Beyond waiting for public health authorities to give the OK for general school reopenings, the district is also still seeking buy-in from United Teachers Los Angeles, the only labor group in LAUSD which hasn’t reached a school reopening agreement with the district. The teachers union has maintained that even if school employees are vaccinated, it still may not be safe to return to campus because students — most of whom would be too young to be vaccinated — could still become infected and transmit the virus to their family members.
More than 80% of LAUSD families are low-income, and many parents have had to go into work throughout the pandemic, putting them at a higher risk of becoming infected with COVID. LAUSD also serves a high number of Black and Latinx families — populations which have been disproportionately impacted by the pandemic.
On Monday, teachers from San Pedro High School, which is located in the district that Buscaino represents, presented the councilman with an open letter expressing concerns over his plan to introduce a motion on Tuesday asking the city attorney to explore legal options to compel LAUSD to reopen schools.
The letter, which stated that school reopenings should include a comprehensive plan to vaccinate not only educators but the families they serve, had been signed by nearly 800 educators, parents and students as of Monday morning, according to Maya Suzuki Daniels, a UTLA chapter leader who teaches at San Pedro High.
“A safe reopening should include discussions with our labor unions, district leaders, and low-income Black and brown families whose children attend our schools,” the letter states. “A safe reopening should include advocating for more funding and resources for your community, not shifting our already-limited resources to a legal battle over our health and safety.”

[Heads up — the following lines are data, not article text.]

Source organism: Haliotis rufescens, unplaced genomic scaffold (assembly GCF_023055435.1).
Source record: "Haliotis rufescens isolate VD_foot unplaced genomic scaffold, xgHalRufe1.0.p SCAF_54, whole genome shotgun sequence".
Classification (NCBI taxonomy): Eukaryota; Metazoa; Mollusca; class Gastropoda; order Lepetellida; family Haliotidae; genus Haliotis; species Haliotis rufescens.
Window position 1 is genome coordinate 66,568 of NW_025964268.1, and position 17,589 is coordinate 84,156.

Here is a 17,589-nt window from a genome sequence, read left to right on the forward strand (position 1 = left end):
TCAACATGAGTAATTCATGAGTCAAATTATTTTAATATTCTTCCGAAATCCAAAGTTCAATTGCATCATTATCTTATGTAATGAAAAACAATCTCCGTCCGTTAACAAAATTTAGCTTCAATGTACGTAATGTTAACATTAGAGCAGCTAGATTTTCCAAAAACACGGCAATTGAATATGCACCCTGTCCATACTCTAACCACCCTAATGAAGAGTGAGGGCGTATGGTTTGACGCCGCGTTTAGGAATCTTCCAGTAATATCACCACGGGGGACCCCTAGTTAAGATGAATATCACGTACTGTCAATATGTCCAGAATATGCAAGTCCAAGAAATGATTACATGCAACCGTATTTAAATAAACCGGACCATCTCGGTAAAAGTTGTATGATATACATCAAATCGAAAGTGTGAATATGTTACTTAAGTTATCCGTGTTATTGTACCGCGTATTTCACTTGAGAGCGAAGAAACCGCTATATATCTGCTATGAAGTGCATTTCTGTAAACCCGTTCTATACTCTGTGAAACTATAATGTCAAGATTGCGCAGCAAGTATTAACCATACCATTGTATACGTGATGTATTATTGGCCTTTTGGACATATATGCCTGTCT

Buscaino did not respond to a request for comment.
On Friday, the councilman acknowledged that schools in L.A. County can’t fully reopen yet by law, but that LAUSD can start to provide in-person services to high-needs students, up to 25% of a school’s population.
“They have the authority to do just that,” he said last week. “Why isn’t that happening today?”
As schools nationwide approach nearly a year of campus closures, there’s been mounting pressure for classrooms to reopen.
Last week, the Southern California chapter of the American Academy of Pediatrics called for schools to reopen, and the head of the U.S. Centers for Disease Control and Prevention said it’s OK to reopen schools before teachers are vaccinated — a position which Gov. Gavin Newsom backed.
Some 200 healthcare professionals from LA County also signed an open letter urging schools to reopen as soon as possible, saying that the harm to students’ emotional and mental wellbeing from being kept out of school so long is worse than the potential risk of a viral transmission.
Over the weekend, the San Francisco school district reached a tentative agreement with its teachers union and other employee groups that would allow for in-person instruction even if the county is in the state’s red tier, the second-most restrictive reopening tier, if vaccines are available to staff who would be on site, or if the county advances to the orange tier — which indicates a “moderate” spread of the coronavirus — even if not all staff have been vaccinated.
In Chicago, the teachers union and school district also reached a tentative agreement over the weekend to reopen schools for students in pre-K through the eighth grade, narrowly averting a strike.